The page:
To determine the quality of the final outcome, the operated breast was assessed using the other breast as a comparison parameter. By assessing only the replacement of lost breast volume in the external quadrantectomy, the result analysis proves that the technique proposed herein is feasible and advantageous. Average scores for the postoperative volume were equivalent to 94% of the total possible score. For result assessment with regard to volume, each breast received a score of 1 to 3, as described above. Of 21 patients, 18 received grades 3; 2 patients received grade 2; and 1 patient received grade 1. On average, the grade assigned to the volume was 2.8. The data collected for breast shape and symmetry after surgery also provided evidence of the feasibility and advantage of the technique described. Average scores for breast shape in each case were equivalent to 92% of the maximum possible grade. In 16 patients, the score for shape was 3, the maximum possible. In the other 5 cases, shape scores were 2. Thus, even with a small number of patients, the aesthetic benefits of this technique were apparent. With regard to symmetry, the following results were achieved: 1 patient received grade 1; 16 patients received grade 2; and 4 patients received the maximum grade of 3. Average scores for all cases was equivalent to 71.43% of the maximum possible value.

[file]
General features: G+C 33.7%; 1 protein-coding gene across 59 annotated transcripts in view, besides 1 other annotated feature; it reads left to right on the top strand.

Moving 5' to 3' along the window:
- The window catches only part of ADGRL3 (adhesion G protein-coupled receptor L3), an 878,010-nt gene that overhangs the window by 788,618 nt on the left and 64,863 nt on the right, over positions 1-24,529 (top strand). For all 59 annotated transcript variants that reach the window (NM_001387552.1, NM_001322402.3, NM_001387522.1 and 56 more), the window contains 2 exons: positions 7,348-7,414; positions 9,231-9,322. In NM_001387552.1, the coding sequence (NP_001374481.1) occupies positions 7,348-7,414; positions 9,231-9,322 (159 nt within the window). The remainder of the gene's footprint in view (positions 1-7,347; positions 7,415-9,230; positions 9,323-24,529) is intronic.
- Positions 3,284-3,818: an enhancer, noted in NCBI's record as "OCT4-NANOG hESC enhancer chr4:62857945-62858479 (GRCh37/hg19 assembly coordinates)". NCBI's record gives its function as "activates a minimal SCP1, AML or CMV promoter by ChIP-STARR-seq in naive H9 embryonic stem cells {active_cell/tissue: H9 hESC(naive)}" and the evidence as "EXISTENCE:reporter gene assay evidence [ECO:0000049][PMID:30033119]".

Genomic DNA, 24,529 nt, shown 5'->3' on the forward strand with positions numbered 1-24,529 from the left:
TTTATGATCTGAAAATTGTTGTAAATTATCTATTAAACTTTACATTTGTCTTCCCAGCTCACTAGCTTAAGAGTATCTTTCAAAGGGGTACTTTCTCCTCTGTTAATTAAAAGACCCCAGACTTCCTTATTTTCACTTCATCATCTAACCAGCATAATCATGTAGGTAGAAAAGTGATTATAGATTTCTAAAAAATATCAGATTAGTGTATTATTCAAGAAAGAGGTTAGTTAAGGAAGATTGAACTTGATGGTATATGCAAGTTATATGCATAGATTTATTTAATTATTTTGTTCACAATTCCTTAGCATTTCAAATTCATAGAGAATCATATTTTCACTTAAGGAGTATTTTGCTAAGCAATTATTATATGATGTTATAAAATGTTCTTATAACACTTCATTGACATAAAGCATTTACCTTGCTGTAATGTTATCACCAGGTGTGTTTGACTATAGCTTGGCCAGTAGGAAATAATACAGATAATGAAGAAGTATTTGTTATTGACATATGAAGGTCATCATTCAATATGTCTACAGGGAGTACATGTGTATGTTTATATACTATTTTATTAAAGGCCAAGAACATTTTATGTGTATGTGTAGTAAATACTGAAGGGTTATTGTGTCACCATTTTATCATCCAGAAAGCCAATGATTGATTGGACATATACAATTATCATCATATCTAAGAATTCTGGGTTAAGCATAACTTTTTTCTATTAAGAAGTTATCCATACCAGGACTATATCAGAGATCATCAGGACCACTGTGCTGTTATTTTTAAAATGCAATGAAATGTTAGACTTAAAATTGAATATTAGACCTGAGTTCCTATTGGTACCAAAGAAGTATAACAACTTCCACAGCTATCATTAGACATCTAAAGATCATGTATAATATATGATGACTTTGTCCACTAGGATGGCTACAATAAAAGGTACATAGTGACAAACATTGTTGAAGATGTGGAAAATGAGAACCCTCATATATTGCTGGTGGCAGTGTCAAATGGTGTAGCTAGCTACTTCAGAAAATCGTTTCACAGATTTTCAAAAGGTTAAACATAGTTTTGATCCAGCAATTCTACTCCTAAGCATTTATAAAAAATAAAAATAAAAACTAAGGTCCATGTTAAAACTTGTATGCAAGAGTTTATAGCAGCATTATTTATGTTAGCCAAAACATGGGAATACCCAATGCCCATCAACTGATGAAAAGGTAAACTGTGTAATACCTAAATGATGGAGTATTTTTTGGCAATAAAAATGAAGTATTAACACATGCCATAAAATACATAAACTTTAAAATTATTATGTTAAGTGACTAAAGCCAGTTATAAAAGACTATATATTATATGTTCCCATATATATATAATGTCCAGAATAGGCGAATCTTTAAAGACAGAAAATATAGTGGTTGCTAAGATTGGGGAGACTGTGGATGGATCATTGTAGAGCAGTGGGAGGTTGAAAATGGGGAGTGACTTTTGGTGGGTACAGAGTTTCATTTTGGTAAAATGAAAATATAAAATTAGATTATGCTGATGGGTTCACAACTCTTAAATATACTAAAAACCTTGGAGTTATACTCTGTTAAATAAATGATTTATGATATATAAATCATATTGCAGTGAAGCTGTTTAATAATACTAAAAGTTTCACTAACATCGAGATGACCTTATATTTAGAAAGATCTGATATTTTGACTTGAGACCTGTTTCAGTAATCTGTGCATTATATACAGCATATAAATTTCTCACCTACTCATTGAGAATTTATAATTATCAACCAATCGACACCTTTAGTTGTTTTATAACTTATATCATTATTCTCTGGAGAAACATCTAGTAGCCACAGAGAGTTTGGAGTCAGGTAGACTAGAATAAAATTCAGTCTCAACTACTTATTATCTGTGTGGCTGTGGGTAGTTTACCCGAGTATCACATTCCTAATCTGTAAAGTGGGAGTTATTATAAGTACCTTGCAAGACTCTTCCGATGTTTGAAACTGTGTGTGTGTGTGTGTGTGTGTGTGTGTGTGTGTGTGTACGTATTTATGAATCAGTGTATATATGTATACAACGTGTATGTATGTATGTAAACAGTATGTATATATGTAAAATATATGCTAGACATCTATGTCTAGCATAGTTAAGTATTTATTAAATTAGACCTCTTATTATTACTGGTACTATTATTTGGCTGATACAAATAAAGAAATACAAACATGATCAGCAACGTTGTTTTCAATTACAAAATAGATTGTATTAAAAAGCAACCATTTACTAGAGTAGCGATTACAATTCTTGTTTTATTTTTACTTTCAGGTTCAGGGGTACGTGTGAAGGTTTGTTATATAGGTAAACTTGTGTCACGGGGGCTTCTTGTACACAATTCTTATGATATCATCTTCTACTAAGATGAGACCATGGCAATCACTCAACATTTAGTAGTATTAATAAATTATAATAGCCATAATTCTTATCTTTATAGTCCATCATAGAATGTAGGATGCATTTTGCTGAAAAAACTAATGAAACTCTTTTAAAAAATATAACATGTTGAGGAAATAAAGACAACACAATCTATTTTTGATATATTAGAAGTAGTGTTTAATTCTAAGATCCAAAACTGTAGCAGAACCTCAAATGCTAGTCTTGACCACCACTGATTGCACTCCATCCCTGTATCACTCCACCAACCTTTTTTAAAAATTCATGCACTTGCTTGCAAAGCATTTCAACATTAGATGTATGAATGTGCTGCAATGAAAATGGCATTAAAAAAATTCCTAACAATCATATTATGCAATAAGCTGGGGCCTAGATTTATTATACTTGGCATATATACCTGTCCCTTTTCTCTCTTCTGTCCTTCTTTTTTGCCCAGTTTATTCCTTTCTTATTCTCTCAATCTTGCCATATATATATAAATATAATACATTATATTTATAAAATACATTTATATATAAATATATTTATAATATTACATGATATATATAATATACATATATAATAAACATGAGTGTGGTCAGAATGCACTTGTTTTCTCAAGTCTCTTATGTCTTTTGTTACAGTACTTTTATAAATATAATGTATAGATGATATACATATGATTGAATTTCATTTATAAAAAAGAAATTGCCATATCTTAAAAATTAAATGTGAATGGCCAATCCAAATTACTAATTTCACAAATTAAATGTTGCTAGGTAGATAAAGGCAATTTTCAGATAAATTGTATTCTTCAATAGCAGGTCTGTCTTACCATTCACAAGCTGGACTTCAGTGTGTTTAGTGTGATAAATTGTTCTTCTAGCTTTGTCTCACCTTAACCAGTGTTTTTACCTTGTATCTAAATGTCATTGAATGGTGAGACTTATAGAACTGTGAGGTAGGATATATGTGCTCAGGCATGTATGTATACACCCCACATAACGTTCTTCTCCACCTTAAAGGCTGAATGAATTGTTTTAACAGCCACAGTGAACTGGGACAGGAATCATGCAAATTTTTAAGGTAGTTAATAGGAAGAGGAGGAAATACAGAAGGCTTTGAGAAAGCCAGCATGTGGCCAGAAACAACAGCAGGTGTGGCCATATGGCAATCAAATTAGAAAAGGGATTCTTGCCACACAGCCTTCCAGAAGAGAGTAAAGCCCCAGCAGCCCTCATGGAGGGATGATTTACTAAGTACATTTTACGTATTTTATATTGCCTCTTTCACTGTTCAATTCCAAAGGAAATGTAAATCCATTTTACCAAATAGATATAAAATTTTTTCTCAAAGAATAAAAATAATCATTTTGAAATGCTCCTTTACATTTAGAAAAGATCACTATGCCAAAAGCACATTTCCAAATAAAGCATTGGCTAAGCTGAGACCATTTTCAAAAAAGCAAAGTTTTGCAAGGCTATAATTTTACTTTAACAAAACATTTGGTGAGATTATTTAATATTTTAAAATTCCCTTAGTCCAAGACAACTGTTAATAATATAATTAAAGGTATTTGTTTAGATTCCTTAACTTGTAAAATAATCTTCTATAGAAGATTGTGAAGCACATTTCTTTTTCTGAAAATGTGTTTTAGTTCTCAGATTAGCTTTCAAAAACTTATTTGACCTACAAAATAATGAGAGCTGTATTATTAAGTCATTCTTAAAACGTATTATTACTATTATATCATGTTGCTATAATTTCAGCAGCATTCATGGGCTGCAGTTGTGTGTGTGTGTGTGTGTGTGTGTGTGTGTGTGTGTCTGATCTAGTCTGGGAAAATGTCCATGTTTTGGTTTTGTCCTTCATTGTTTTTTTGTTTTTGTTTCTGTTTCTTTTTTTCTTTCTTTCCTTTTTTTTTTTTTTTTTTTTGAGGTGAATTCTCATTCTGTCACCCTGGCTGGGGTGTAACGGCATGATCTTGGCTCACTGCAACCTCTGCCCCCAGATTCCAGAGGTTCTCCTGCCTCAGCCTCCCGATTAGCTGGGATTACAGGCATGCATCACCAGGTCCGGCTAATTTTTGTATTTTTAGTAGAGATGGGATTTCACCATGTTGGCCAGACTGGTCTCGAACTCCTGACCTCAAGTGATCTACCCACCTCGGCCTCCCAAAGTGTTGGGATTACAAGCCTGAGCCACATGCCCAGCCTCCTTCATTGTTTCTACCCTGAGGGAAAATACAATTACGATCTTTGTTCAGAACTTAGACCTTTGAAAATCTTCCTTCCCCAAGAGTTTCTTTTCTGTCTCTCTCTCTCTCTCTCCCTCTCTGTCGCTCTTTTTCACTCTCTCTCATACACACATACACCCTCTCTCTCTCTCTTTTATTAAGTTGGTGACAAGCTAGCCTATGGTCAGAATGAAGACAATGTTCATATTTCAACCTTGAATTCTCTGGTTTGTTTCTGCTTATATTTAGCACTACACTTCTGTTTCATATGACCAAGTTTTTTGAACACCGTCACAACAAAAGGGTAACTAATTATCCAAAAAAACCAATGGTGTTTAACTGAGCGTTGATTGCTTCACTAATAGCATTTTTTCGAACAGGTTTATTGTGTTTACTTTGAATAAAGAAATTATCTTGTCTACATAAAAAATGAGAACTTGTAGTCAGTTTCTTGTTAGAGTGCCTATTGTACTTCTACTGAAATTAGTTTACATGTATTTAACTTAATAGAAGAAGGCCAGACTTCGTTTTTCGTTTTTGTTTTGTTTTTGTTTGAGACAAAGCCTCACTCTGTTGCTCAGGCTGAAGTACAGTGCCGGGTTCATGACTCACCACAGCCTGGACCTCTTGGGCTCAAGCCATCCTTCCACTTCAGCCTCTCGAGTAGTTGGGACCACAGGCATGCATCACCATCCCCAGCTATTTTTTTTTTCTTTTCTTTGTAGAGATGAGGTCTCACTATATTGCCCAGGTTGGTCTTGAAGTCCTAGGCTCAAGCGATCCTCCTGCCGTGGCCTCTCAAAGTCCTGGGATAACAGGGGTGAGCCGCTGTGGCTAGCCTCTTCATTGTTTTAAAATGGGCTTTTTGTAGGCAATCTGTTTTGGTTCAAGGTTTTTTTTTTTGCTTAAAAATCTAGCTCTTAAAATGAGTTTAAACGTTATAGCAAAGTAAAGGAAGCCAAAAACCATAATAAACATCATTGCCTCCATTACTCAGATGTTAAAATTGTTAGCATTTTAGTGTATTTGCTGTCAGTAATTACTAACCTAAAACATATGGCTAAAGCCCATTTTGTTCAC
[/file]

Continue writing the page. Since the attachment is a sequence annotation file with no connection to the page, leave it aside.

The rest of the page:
It is important to consider that symmetry is a variable that suffers more directly from interference of the healing process. Surface irregularity of the operated quadrant and position of the nipple areolar complex, which depend on the excision stage of the oncological specimen, may in turn affect the assessment of symmetry.
Average scores for volume and shape were greater than those for symmetry. Considering overall results in the group, the proposed technique had better results in the aspects of volume (average score: 2.81, corresponding to 93.66% of the maximum grade) and shape (average score: 2.76, corresponding to 92.06% of the maximum grade). Symmetry achieved an average of 2.14, equivalent to 71.33% of the maximum grade.
In only 2 cases, the scar was apparent and of poor quality. None of the factors that influenced the healing result is exclusively a result of the reconstructive surgery. Moreover, even scars of aesthetic surgeries may show visible change, and that the procedures for handling of the tissues during surgery remains the same, regardless of the type of operation performed.
Considering nipple areolar complex positioning, alterations occurred in only 5 cases. The nipple areolar complex, let alone the entire breast, may not be symmetric with the contralateral breast, even in non-operated women and in those who have never had breast disease. Considering that this asymmetry is regularly found in all women, it is acceptable that the nipple areolar complex is located distant from its usual positioning, particularly in cases of removal of an entire breast quadrant and quadrant reconstruction.
The presence of surface irregularities in the reconstructed quadrant may occur due to resection of a greater amount of adipose tissue to increase the safety margin of the tumor. To avoid this effect, the adipose tissue of the lamellar layer was used, which remains overlying the muscle. Irregularities in the reconstructed quadrant surface, characterized by bulging or retraction, were observed in 7 cases. In general, irregularities were located at area of quadrant contouring, probably due to the superficiality of the resection, which is generally the only option for the mastologist.